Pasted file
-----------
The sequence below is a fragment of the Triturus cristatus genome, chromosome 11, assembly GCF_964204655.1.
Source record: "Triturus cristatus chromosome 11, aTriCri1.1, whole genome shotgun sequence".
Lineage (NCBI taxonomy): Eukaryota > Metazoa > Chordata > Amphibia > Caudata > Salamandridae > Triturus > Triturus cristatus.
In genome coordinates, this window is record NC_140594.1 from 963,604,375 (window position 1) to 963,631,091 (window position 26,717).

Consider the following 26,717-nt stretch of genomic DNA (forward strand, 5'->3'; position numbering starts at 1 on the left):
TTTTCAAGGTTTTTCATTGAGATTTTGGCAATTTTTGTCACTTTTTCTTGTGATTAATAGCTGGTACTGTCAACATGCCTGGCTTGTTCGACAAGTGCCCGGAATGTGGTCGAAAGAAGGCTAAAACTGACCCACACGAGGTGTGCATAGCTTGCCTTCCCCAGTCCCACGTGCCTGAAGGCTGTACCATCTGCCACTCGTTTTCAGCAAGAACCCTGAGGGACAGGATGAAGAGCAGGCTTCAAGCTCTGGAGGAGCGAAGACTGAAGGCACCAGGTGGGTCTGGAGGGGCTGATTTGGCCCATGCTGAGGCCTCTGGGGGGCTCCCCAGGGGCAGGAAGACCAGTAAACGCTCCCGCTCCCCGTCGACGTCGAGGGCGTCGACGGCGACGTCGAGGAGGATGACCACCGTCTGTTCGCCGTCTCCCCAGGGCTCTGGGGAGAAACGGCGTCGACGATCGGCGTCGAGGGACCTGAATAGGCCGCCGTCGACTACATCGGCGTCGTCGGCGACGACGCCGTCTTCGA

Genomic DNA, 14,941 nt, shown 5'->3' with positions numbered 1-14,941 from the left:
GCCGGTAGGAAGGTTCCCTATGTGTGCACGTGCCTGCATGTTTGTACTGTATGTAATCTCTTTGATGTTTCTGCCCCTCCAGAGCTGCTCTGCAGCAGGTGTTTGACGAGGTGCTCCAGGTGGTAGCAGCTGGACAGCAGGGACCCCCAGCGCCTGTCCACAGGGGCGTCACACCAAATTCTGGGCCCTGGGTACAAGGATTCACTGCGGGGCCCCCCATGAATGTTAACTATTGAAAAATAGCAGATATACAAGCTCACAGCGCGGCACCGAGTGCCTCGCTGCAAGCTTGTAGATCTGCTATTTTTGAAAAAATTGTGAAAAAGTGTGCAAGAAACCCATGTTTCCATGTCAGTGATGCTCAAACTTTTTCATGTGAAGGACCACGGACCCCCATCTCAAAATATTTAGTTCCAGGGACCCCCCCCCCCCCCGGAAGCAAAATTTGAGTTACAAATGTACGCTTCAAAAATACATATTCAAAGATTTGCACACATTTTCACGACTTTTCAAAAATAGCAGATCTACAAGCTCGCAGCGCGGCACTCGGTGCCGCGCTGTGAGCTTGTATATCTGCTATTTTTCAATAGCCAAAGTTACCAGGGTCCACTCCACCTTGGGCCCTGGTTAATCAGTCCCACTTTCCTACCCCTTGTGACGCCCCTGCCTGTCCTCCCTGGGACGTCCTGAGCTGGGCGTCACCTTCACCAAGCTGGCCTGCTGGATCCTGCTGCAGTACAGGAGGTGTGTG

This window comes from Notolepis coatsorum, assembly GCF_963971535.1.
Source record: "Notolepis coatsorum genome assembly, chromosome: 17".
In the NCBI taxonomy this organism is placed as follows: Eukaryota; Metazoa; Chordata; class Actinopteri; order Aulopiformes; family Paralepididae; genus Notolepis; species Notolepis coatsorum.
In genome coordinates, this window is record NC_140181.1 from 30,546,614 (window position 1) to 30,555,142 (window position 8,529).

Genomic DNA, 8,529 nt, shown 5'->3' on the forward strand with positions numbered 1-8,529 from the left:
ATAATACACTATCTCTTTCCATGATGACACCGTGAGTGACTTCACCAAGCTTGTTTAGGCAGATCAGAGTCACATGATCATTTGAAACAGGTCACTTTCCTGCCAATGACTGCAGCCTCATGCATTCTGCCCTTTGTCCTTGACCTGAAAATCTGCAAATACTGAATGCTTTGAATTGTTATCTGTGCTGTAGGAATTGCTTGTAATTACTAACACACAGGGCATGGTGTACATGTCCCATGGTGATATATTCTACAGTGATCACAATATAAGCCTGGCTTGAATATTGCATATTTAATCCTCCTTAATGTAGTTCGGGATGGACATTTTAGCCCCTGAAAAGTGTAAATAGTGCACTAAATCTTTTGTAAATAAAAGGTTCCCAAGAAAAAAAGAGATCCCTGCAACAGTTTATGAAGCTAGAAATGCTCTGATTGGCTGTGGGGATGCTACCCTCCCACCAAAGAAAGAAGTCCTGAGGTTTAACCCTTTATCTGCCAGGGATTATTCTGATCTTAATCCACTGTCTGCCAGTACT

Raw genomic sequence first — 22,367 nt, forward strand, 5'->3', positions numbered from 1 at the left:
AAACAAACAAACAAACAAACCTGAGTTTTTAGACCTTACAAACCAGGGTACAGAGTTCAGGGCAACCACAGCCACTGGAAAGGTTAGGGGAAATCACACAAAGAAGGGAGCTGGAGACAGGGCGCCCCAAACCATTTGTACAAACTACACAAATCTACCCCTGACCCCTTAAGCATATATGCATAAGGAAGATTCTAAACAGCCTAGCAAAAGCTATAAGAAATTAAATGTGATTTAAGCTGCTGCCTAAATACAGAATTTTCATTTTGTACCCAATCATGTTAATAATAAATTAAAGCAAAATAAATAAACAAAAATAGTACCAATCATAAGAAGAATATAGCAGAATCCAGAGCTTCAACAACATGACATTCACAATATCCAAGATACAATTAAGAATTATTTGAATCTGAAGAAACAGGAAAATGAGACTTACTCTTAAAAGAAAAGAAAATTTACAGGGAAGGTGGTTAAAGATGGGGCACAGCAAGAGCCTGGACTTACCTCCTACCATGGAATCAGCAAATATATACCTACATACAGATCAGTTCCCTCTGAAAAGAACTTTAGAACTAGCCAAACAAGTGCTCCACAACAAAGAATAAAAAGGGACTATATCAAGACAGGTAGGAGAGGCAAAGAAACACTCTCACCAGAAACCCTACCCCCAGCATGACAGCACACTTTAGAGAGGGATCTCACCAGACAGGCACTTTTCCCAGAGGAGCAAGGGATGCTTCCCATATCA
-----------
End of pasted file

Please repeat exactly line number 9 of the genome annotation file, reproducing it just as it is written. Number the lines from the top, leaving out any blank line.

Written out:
This window comes from Notolepis coatsorum, assembly GCF_963971535.1.